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  1. #1
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    How to choose stem length?

    When does one choose a shorter or longer stem? Is it all about final tuning of the stretch or seating position, or is the decision based initially on the sort of steering feel you want?

    My 2 year old bike, with 120mm stem, has always felt a litle 'dead' on the steering as well as (initially) quite stretched. I moved the saddle about as far forward as possible.

    The LBS offers me a 90mm stem for straight exchange. I took it for a brief ride so far and found the steering more 'snappy' . More to my liking and more in line with what I have always been accustomed to.

    So do I make a relatively big jump in stem like this, moving the saddle back say 10mm to a median position on the post and living with bars 20mm closer, or is it a big can of worms to open?

    I read all kinds of info like a longer stem making for better climbing and a more forward saddle for better spinning. Is there really any hard and fast substance to this ?

    Your opinion will be appreciated. Thanks.
    Last edited by Pieter; 07-13-2009 at 01:53 AM.

  2. #2
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  3. #3
    xxl
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    Quote Originally Posted by Pieter
    When does one choose a shorter or longer stem? Is it all about final tuning of the stretch or seating position, or is the decision based initially on the sort of steering feel you want?

    My 2 year old bike, with 120mm stem, has always felt a litle 'dead' on the steering as well as (initially) quite stretched. I moved the saddle about as far forward as possible.

    The LBS offers me a 90mm stem for straight exchange. I took it for a brief ride so far and found the steering more 'snappy' . More to my liking and more in line with what I have always been accustomed to.

    So do I make a relatively big jump in stem like this, moving the saddle back say 10mm to a median position on the post and living with bars 20mm closer, or is it a big can of worms to open?

    I read all kinds of info like a longer stem making for better climbing and a more forward saddle for better spinning. Is there really any hard and fast substance to this ?

    Your opinion will be appreciated. Thanks.
    Just from reading your post, where you note how you're laid out on the bike, and how you preferred the handling that a shorter stem gives, I'd say you should swap out your stem. Cost free for now, and you can always go back.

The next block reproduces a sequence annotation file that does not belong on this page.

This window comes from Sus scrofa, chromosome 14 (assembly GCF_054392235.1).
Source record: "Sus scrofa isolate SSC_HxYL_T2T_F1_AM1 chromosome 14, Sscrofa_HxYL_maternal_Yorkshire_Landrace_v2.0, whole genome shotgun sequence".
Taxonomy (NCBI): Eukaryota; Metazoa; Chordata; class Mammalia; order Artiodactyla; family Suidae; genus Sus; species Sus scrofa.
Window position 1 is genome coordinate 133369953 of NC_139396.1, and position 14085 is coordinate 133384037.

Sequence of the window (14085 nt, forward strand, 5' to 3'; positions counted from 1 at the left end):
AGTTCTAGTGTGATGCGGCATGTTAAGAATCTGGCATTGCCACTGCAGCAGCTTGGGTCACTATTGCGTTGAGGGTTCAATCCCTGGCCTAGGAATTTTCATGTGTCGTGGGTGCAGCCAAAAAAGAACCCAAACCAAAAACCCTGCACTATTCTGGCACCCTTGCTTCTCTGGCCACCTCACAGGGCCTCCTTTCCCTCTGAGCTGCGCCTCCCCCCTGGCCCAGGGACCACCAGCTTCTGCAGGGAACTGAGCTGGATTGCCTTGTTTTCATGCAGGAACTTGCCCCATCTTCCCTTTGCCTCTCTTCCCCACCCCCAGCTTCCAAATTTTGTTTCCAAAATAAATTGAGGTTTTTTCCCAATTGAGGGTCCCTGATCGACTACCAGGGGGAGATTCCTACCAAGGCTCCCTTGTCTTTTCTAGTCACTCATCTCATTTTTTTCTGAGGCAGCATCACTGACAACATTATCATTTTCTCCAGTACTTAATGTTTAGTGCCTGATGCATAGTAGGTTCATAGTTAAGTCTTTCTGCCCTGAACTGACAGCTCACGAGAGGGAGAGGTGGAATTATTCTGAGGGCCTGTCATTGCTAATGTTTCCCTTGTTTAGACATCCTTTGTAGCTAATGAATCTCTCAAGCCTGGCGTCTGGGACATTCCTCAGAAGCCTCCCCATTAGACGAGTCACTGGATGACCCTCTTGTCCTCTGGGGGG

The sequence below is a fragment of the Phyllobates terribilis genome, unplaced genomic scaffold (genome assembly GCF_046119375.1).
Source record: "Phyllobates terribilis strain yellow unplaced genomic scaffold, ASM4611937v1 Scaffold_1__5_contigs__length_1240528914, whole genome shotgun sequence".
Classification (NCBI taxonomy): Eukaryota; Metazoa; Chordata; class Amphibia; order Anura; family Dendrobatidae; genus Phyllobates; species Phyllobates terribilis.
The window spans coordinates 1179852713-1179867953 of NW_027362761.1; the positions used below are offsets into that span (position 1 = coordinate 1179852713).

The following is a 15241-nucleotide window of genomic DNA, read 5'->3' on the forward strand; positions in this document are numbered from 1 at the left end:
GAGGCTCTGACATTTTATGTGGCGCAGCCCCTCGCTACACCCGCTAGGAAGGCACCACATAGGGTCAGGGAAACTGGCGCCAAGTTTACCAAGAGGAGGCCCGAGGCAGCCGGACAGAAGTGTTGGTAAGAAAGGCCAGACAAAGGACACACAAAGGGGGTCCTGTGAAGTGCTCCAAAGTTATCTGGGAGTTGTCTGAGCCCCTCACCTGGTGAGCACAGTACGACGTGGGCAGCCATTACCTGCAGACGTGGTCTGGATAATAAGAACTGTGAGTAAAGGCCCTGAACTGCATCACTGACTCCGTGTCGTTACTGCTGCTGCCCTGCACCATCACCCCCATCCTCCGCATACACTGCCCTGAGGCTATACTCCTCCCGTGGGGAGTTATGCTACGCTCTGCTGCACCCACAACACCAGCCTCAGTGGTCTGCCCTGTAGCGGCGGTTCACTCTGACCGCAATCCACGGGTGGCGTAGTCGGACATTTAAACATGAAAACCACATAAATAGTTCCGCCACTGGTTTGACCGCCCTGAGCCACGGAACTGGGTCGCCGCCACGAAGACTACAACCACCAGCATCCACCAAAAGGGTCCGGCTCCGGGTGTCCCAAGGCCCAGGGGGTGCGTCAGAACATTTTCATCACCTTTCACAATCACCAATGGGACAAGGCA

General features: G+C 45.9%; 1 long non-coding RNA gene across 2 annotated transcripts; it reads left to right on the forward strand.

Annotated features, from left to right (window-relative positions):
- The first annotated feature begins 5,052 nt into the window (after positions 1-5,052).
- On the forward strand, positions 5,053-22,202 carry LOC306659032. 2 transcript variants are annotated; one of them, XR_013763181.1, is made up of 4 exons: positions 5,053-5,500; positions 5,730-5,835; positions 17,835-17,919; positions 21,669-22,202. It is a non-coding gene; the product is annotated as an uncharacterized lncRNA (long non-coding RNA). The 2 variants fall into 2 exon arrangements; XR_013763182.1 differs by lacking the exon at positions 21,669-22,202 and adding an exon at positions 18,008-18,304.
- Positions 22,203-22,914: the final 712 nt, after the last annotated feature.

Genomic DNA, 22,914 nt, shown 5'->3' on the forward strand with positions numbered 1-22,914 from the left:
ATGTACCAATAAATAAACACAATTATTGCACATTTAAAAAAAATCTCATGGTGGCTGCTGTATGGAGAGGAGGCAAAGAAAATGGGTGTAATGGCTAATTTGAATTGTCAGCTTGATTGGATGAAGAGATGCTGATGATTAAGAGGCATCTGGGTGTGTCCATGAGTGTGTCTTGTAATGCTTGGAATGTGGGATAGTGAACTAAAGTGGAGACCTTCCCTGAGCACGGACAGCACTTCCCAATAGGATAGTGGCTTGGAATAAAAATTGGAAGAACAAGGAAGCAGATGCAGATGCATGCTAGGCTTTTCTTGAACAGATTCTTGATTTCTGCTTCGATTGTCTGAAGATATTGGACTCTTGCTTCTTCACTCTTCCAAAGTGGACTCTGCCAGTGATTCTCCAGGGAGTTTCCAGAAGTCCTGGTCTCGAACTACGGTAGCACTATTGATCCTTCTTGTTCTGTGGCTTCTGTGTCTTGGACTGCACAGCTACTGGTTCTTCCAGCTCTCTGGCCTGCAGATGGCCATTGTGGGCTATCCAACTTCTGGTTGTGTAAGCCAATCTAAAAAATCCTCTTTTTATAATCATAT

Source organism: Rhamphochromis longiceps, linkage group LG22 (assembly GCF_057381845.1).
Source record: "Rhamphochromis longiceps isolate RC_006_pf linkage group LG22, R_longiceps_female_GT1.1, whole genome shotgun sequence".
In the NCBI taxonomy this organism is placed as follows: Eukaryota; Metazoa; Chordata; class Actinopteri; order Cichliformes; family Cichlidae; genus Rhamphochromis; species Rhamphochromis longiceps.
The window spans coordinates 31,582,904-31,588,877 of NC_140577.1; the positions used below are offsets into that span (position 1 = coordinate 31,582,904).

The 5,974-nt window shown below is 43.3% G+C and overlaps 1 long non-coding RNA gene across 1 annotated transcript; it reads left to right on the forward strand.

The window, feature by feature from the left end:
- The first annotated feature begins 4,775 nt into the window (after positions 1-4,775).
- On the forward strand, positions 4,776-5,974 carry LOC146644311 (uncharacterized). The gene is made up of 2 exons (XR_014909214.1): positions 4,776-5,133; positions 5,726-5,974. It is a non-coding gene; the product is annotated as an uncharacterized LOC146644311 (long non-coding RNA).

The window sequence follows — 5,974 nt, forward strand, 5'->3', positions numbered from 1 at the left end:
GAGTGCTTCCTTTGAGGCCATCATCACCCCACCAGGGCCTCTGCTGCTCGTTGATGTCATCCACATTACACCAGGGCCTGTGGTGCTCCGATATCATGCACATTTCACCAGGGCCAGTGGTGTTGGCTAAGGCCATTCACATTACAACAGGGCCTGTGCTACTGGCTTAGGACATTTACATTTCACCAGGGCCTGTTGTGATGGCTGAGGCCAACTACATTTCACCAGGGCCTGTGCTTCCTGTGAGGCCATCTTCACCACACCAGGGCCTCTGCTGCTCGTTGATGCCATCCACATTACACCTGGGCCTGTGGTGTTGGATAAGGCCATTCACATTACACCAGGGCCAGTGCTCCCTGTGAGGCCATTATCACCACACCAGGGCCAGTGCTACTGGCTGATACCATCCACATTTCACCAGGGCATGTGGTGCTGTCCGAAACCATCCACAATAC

"Hard and fast" evidence in the cycling world is hard to come by in general, because there are so many variables that affect how modifications work; instead, our axioms are pretty much empirically-driven at best. Fashion plays into it, too; think of all the riders out there who went to a back-of-the-saddle position, because some guy named Lemond used it. I haven't read anything in particular about longer stems, etc., but I'm biased towards getting fitted comfortably on your bike first, and it sounds like the shorter stem would help.

  4. #4
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    Quote Originally Posted by Pieter
    ....I moved the saddle about as far forward as possible.
    .
    As I understand it, the saddle position is based on aligning the knee to the correct position over the pedal and should not be used to adjust reach. Before you choose the length of your reach you should get the saddle in the correct position and leave it there. After that, I would agree with the above that what feels right should be the next starting point. I have 5 different bikes and only two of them have the same reach. Of the other three, two have a 120mm stem and the other has 100mm with a steeper angle as well, According to all my measurements the 100mm stem should be too short, but every time I get on the bike it fits like a dream so I am going with what fits rather than with what the measurements say.

  5. #5
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    Definitely sounds like the shorter stem and not moving the seat.
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  6. #6
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    Thanks for your help.

    The test will be a longish traject, soon, weather permitting, in the drops to see if it feels at all cramped.

  7. #7
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    Once you have your correct frame size and your saddle height and saddle set back correct you can then determine stem length. The general rule of thumb as it has been explained to me is when you have your hands on the hoods the handlebar should block your view of the front wheel hub. This is where the various stem lengths come into play.

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